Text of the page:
Death is a funny thing. It creeps up on us all, or surprises us if we are unlucky (or lucky, depending on the circumstances). For a writer, especially a self-confessed solipsist such as Clive James, the impending end of creativity brings with it a fresh awareness of the self, and a new personal experience to interpret for others.
Born in the year the second world war began, James is now 74, and suffering from leukaemia and emphysema. Regular hospital visits keep him close to home in Cambridge, so his appearance at the Australia and New Zealand Festival of Literature & Arts at King’s College London last Saturday was a special occasion. It was with a sense of momentous anticipation and a touch of apprehension that a packed lecture hall awaited his appearance.
But James, when he shuffled onto the stage smiling, was in his element.
As earlier reviewers have noted, he settled into his chair and joked about “another farewell appearance”. So why had he decided to do it? With a rogue twinkle, he said, “Like every other red blooded Australian male, I’m doing it to impress Tony Abbott’s daughters”. The audience roared with laughter, and the one-man show that is Clive James began.
A London-based festival celebrating antipodean writers was a fitting event to choose for his final public hurrah. Since arriving in England from Sydney in 1961, Clive James has built a remarkably varied career as a literary and cultural critic, television personality, essayist, novelist and poet while always cherishing his Australian identity as “the kid from Kogaragh”.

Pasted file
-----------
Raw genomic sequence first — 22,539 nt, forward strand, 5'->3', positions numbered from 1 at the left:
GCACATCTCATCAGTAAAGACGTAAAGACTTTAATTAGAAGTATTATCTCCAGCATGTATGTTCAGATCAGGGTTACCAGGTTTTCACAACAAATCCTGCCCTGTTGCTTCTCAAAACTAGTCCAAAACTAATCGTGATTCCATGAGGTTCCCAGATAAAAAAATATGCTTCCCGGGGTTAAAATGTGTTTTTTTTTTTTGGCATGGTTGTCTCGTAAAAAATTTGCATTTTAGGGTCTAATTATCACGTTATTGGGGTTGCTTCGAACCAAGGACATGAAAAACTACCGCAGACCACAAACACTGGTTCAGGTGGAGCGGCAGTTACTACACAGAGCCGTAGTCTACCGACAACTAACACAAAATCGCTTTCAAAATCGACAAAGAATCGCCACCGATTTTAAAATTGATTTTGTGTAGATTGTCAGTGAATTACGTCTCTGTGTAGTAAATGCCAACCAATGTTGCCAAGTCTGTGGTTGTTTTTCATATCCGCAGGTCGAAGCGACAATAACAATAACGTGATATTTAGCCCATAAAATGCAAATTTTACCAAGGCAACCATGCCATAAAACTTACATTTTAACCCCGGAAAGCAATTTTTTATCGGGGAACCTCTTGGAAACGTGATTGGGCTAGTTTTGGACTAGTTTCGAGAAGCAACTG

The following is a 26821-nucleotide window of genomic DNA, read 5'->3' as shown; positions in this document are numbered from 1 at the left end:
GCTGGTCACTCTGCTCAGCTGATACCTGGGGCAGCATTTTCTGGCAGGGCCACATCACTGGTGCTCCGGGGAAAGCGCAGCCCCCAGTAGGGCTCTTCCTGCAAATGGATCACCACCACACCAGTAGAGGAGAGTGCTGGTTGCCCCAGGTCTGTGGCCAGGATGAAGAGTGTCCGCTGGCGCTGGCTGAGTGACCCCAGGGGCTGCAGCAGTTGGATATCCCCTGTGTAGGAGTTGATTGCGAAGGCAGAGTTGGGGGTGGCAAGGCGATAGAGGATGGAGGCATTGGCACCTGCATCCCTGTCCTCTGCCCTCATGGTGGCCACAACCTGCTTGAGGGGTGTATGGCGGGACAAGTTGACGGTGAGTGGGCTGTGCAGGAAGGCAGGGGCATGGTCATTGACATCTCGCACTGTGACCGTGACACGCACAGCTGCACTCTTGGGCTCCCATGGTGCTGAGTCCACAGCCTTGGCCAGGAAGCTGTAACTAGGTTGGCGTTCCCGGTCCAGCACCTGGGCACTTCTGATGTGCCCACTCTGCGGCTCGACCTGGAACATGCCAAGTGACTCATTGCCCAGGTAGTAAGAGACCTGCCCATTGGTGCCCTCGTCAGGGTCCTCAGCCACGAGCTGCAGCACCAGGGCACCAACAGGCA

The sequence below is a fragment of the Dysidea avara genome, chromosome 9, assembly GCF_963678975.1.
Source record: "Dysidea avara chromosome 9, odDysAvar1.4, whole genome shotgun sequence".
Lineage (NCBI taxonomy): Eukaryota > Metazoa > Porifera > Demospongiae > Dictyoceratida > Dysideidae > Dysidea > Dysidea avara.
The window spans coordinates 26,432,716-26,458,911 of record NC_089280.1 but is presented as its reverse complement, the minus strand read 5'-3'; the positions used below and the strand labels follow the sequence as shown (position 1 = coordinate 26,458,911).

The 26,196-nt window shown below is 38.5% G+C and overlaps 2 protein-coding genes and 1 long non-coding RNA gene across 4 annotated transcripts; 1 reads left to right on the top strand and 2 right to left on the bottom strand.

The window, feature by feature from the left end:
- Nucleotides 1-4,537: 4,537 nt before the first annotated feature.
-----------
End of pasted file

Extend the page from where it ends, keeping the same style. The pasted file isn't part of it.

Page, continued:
His first reading of the afternoon, the poem In Town for the March, evoked his childhood memories of being taken to the Anzac Day parade in Sydney by his mother, watching the “marching men” go by: “even the men from the first world war, straight as a piece of two-by-four”. His own father had died in in an airplane crash in the second world war after surviving the Japanese POW camps.
James described his younger self as “an orphan standing with the widows, wearing my father’s medals”. Although it happened half a world away, James says that in his older age these Sydney memories are more vivid than ever.
It was an anonymous article James penned on Edmund Wilson for The Times Literary Supplement while studying at Pembroke College, Cambridge, which established his literary reputation in Britain. The essay later appeared in his first collection of literary criticism, where it also provided the title, The Metropolitan Critic (1974).
His oeuvre is now impressive, including five volumes of memoirs, seven collections of essays, five books of verse, and his most recent labour of love, a translation of Dante’s epic poem The Divine Comedy, which was nominated for the 2013 Costa Book Prize.
For most people, Clive James became a familiar name and face during the 1980s and 1990s, when he hosted a raft of television programs including Clive James on Television, Saturday Night Clive and Clive James Postcards From …, and later an eight-part BBC documentary, Fame in the 20th Century.
Name a celebrity and the odds are they’ve been interviewed by James – the fresh-faced Spice Girls appeared on his show in 1997, and the clip is worth a watch on YouTube, if only for the moment when Scary Spice threatens to give Clive a good spanking: